“Human Zoo” could have been utterly confusing with its jumping back and forth in time, but Rasmussen manages to separate the timelines to where they are easily identifiable. She uses a cold blue color when presenting the past in the same way Steven Soderbergh used different colors with “Traffic.” The color suits this part of the story as it starts in war torn Kosovo and continues on into a world that’s every bit as cold it seems. Watching Adria’s journey into an abyss where the difference between right and wrong becomes seriously blurred is one she should escape from but can’t. Her friendship with Srdjan keeps growing into something else even as he maintains a detached mindset on human nature in general.
Rasmussen also gets away with tackling different issues like immigration, slavery, war, and others to where this film never feels overstuffed. They are all issues that are very important to her, and she gives time to explore them without spelling everything to the audience.
As an actress, Rasmussen gives a ballsy performance as Adria as she takes the character from a naïve young girl to a very self-sufficient one. It’s a great role for any actress because there are so many levels to play with, and Rasmussen doesn’t miss a beat. In interviews she has talked about seeing the darker side of life which taught her how to defend herself, and that life experience certainly bleeds through into her portrayal of Adria.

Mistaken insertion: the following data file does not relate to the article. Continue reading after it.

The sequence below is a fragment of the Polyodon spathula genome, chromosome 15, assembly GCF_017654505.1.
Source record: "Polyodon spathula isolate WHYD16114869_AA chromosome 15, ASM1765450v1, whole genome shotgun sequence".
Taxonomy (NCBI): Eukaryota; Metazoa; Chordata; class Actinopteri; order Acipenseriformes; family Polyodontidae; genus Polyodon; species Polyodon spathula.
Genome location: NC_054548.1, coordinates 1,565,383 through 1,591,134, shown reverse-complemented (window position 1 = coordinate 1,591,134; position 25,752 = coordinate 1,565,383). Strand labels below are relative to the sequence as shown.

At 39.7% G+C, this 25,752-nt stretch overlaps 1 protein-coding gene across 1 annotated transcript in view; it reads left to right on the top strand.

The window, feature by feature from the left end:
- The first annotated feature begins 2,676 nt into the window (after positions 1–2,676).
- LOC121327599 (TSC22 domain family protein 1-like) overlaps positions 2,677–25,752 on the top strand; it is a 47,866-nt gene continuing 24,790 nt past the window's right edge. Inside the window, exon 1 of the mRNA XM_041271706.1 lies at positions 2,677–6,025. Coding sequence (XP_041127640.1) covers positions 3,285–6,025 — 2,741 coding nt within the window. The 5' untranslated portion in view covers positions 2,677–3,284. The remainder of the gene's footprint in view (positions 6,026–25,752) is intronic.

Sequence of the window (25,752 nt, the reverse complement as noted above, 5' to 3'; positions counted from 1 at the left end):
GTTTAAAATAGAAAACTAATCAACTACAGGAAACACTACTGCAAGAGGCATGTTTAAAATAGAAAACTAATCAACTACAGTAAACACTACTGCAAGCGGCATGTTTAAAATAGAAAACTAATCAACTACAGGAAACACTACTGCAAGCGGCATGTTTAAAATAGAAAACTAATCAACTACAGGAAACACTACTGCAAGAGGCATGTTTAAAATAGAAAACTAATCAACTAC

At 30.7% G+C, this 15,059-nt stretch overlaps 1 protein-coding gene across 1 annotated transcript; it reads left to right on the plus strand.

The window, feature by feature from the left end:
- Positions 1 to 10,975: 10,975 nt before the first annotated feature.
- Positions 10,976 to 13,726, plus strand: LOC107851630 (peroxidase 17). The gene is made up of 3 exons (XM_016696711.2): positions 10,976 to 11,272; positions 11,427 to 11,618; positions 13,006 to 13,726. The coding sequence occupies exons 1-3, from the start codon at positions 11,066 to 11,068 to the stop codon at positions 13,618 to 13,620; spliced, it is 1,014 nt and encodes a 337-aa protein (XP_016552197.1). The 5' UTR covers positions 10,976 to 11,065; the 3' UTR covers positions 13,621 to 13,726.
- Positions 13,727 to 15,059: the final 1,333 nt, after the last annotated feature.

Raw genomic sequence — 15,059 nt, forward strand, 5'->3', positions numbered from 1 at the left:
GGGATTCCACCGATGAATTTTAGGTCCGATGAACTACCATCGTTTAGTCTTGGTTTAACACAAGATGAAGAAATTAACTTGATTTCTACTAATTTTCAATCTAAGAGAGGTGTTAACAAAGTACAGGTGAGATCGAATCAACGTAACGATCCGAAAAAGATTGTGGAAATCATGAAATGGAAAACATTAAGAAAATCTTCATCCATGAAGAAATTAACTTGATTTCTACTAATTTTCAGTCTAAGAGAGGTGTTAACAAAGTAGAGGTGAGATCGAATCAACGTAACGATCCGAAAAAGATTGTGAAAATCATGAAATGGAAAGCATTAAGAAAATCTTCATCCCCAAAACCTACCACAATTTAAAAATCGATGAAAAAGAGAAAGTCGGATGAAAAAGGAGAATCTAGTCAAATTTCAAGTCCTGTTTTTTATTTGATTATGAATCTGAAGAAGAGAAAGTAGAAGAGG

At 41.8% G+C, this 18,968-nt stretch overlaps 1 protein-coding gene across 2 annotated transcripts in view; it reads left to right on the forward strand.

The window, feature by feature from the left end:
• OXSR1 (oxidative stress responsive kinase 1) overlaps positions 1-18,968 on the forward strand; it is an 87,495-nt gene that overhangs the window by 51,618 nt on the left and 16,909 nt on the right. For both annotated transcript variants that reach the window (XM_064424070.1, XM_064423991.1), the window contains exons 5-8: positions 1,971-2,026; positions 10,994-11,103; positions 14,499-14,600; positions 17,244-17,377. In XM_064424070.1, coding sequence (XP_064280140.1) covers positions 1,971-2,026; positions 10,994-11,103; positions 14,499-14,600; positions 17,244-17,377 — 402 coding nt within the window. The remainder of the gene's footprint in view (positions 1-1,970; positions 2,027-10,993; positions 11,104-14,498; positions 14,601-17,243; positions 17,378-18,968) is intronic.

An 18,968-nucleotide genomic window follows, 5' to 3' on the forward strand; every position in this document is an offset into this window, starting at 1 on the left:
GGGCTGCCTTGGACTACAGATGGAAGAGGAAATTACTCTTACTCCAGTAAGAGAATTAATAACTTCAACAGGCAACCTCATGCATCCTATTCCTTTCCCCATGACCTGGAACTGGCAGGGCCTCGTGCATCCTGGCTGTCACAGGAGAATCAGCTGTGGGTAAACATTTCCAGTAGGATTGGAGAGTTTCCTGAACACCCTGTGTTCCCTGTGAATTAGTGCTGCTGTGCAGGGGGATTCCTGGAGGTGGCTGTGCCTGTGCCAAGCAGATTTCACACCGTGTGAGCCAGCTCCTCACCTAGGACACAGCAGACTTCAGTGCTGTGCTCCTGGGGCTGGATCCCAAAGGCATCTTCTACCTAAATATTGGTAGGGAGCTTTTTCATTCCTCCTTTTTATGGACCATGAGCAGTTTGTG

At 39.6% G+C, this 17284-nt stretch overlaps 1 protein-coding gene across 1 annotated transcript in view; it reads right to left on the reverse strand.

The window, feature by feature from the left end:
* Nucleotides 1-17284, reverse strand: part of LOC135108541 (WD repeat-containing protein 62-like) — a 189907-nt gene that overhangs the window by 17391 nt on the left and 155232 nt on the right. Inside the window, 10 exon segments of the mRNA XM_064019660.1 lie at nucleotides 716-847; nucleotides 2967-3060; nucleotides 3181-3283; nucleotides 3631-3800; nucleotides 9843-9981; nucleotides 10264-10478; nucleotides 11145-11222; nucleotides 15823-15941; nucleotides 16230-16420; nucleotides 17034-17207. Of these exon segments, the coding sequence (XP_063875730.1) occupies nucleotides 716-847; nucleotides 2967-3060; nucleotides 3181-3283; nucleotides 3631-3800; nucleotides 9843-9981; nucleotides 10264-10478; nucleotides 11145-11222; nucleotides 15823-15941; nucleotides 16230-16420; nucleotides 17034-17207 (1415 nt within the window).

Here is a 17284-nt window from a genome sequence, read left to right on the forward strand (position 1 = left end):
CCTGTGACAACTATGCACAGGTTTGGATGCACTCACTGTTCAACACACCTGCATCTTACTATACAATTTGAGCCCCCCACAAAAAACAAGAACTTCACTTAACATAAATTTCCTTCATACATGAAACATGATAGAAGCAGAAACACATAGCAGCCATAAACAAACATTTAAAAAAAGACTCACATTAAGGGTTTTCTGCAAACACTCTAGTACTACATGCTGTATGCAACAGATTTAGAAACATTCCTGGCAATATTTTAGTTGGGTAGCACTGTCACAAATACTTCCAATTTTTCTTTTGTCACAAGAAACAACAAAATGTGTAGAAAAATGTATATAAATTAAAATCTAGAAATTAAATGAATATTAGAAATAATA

Another terrific performance comes from Nick Corey as Adria’s American boyfriend Shawn Reagan. At first it looks like he will coast on the surfer dude stereotype when Nick bumps into Adria by accident. But Corey imbues Nick with a love for life as we learn how he has traveled from one country to another, and he gets a great scene where he prepares to fight in a bar by stripping off all his clothes. Corey makes the scene believable and funny, and it also helps that Rasmussen said that she saw a guy do this in real life.
But the best performance by far in “Human Zoo” comes from Nikola Djuricko who gives us one of cinema’s most enthralling and seductive sociopaths with Srdjan Vasiljevic. We should despise Srdjan for what he does, but Djuricko makes him too entertaining not to be around. For the majority of this film, his eyes never tell us if he’s a good or bad guy. In watching his delight in his bad deeds and bleak perception of humanity in general, Djuricko pulls the audience in with a tight grasp to where we can’t take our eyes off him. It’s a fearless performance in that he believably portrays a person with qualities we want to believe are not a part of us and Djuricko makes an infinitely appealing character out of a certified monster.
I hope “Human Zoo” does eventually find a wider audience than it has already received. The movie more than succeeds in breaking through all borders that were in its path, and it deserves to be taken a chance on. We are still stuck in a cycle of endless (not to mention needless) remakes and movies “based on a true story,” but this movie has a life force about it that commands your attention and exhilarates you from start to finish. I can’t say that about many movies which come out these days.
* * * * out of * * * *